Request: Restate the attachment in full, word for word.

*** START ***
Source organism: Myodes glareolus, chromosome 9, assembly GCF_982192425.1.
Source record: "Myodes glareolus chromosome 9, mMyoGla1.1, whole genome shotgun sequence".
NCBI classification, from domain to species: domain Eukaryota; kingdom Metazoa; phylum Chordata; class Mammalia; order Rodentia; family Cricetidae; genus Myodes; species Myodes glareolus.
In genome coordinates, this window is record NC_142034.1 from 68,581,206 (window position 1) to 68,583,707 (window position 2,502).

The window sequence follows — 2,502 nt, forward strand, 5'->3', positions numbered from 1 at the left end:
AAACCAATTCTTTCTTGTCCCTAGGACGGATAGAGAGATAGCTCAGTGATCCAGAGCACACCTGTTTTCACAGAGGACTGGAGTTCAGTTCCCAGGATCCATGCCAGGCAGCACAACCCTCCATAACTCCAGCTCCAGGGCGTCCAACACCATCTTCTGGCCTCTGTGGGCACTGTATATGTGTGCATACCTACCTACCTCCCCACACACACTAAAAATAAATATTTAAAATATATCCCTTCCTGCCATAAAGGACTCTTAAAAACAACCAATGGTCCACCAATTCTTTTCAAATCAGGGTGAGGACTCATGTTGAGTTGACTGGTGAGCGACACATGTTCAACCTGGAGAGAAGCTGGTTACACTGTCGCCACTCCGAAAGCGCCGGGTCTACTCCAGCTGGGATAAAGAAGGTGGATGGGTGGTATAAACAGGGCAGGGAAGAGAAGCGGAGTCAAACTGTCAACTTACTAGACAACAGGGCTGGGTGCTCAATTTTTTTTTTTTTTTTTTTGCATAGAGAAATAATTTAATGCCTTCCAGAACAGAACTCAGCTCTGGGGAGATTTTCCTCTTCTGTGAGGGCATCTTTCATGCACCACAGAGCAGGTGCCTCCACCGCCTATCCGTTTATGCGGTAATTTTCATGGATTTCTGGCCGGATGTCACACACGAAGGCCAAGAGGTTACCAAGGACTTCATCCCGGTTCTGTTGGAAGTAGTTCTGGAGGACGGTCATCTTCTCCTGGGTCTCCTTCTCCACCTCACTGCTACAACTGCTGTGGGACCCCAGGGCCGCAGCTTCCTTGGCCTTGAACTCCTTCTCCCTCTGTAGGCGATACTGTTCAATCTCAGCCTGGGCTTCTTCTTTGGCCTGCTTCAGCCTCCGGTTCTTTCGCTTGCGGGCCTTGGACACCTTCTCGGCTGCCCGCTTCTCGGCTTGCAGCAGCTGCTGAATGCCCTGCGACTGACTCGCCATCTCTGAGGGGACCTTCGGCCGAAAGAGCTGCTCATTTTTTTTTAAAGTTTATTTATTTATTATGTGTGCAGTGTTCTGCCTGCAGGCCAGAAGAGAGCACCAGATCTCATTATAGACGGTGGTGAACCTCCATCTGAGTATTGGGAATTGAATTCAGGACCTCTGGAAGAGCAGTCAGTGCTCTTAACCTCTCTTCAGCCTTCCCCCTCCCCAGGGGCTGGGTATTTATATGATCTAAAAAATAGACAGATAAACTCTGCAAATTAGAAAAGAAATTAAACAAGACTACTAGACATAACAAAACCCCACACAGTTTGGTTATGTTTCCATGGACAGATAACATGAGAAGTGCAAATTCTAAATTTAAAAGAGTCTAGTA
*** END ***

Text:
Source organism: Myodes glareolus, chromosome 9, assembly GCF_982192425.1.
Source record: "Myodes glareolus chromosome 9, mMyoGla1.1, whole genome shotgun sequence".
NCBI classification, from domain to species: domain Eukaryota; kingdom Metazoa; phylum Chordata; class Mammalia; order Rodentia; family Cricetidae; genus Myodes; species Myodes glareolus.
In genome coordinates, this window is record NC_142034.1 from 68,581,206 (window position 1) to 68,583,707 (window position 2,502).

The window sequence follows — 2,502 nt, forward strand, 5'->3', positions numbered from 1 at the left end:
AAACCAATTCTTTCTTGTCCCTAGGACGGATAGAGAGATAGCTCAGTGATCCAGAGCACACCTGTTTTCACAGAGGACTGGAGTTCAGTTCCCAGGATCCATGCCAGGCAGCACAACCCTCCATAACTCCAGCTCCAGGGCGTCCAACACCATCTTCTGGCCTCTGTGGGCACTGTATATGTGTGCATACCTACCTACCTCCCCACACACACTAAAAATAAATATTTAAAATATATCCCTTCCTGCCATAAAGGACTCTTAAAAACAACCAATGGTCCACCAATTCTTTTCAAATCAGGGTGAGGACTCATGTTGAGTTGACTGGTGAGCGACACATGTTCAACCTGGAGAGAAGCTGGTTACACTGTCGCCACTCCGAAAGCGCCGGGTCTACTCCAGCTGGGATAAAGAAGGTGGATGGGTGGTATAAACAGGGCAGGGAAGAGAAGCGGAGTCAAACTGTCAACTTACTAGACAACAGGGCTGGGTGCTCAATTTTTTTTTTTTTTTTTTTGCATAGAGAAATAATTTAATGCCTTCCAGAACAGAACTCAGCTCTGGGGAGATTTTCCTCTTCTGTGAGGGCATCTTTCATGCACCACAGAGCAGGTGCCTCCACCGCCTATCCGTTTATGCGGTAATTTTCATGGATTTCTGGCCGGATGTCACACACGAAGGCCAAGAGGTTACCAAGGACTTCATCCCGGTTCTGTTGGAAGTAGTTCTGGAGGACGGTCATCTTCTCCTGGGTCTCCTTCTCCACCTCACTGCTACAACTGCTGTGGGACCCCAGGGCCGCAGCTTCCTTGGCCTTGAACTCCTTCTCCCTCTGTAGGCGATACTGTTCAATCTCAGCCTGGGCTTCTTCTTTGGCCTGCTTCAGCCTCCGGTTCTTTCGCTTGCGGGCCTTGGACACCTTCTCGGCTGCCCGCTTCTCGGCTTGCAGCAGCTGCTGAATGCCCTGCGACTGACTCGCCATCTCTGAGGGGACCTTCGGCCGAAAGAGCTGCTCATTTTTTTTTAAAGTTTATTTATTTATTATGTGTGCAGTGTTCTGCCTGCAGGCCAGAAGAGAGCACCAGATCTCATTATAGACGGTGGTGAACCTCCATCTGAGTATTGGGAATTGAATTCAGGACCTCTGGAAGAGCAGTCAGTGCTCTTAACCTCTCTTCAGCCTTCCCCCTCCCCAGGGGCTGGGTATTTATATGATCTAAAAAATAGACAGATAAACTCTGCAAATTAGAAAAGAAATTAAACAAGACTACTAGACATAACAAAACCCCACACAGTTTGGTTATGTTTCCATGGACAGATAACATGAGAAGTGCAAATTCTAAATTTAAAAGAGTCTAGTA